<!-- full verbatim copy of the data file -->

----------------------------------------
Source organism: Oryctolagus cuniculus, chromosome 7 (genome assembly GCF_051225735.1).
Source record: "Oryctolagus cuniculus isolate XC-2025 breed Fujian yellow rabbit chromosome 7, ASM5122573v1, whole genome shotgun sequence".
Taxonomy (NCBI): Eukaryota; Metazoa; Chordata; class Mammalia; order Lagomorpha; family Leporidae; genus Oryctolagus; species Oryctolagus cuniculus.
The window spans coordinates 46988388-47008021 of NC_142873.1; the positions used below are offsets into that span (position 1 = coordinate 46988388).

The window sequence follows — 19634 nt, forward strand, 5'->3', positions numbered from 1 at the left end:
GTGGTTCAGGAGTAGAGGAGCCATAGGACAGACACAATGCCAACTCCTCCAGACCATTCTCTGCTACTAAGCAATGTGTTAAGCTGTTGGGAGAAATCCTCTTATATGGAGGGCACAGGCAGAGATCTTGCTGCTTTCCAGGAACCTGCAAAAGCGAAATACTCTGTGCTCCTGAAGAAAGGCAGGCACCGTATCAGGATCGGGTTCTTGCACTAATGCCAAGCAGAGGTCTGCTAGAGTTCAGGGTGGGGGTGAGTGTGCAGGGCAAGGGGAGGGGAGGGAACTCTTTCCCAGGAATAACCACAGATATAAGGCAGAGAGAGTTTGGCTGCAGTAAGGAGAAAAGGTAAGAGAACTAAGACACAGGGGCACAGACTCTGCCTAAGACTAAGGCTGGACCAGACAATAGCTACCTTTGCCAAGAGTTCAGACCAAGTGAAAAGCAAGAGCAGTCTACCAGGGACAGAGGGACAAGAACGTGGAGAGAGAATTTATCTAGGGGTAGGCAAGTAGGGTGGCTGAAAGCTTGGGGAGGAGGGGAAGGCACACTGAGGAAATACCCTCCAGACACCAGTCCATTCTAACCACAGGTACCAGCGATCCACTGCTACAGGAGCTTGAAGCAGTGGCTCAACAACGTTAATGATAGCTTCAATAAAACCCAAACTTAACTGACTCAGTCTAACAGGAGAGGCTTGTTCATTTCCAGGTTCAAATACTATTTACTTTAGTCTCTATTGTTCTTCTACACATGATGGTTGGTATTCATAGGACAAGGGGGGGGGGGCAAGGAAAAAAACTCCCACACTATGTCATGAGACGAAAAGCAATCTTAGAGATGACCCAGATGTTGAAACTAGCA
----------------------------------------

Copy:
Source organism: Oryctolagus cuniculus, chromosome 7 (genome assembly GCF_051225735.1).
Source record: "Oryctolagus cuniculus isolate XC-2025 breed Fujian yellow rabbit chromosome 7, ASM5122573v1, whole genome shotgun sequence".
Taxonomy (NCBI): Eukaryota; Metazoa; Chordata; class Mammalia; order Lagomorpha; family Leporidae; genus Oryctolagus; species Oryctolagus cuniculus.
The window spans coordinates 46988388-47008021 of NC_142873.1; the positions used below are offsets into that span (position 1 = coordinate 46988388).

The window sequence follows — 19634 nt, forward strand, 5'->3', positions numbered from 1 at the left end:
GTGGTTCAGGAGTAGAGGAGCCATAGGACAGACACAATGCCAACTCCTCCAGACCATTCTCTGCTACTAAGCAATGTGTTAAGCTGTTGGGAGAAATCCTCTTATATGGAGGGCACAGGCAGAGATCTTGCTGCTTTCCAGGAACCTGCAAAAGCGAAATACTCTGTGCTCCTGAAGAAAGGCAGGCACCGTATCAGGATCGGGTTCTTGCACTAATGCCAAGCAGAGGTCTGCTAGAGTTCAGGGTGGGGGTGAGTGTGCAGGGCAAGGGGAGGGGAGGGAACTCTTTCCCAGGAATAACCACAGATATAAGGCAGAGAGAGTTTGGCTGCAGTAAGGAGAAAAGGTAAGAGAACTAAGACACAGGGGCACAGACTCTGCCTAAGACTAAGGCTGGACCAGACAATAGCTACCTTTGCCAAGAGTTCAGACCAAGTGAAAAGCAAGAGCAGTCTACCAGGGACAGAGGGACAAGAACGTGGAGAGAGAATTTATCTAGGGGTAGGCAAGTAGGGTGGCTGAAAGCTTGGGGAGGAGGGGAAGGCACACTGAGGAAATACCCTCCAGACACCAGTCCATTCTAACCACAGGTACCAGCGATCCACTGCTACAGGAGCTTGAAGCAGTGGCTCAACAACGTTAATGATAGCTTCAATAAAACCCAAACTTAACTGACTCAGTCTAACAGGAGAGGCTTGTTCATTTCCAGGTTCAAATACTATTTACTTTAGTCTCTATTGTTCTTCTACACATGATGGTTGGTATTCATAGGACAAGGGGGGGGGGGCAAGGAAAAAAACTCCCACACTATGTCATGAGACGAAAAGCAATCTTAGAGATGACCCAGATGTTGAAACTAGCA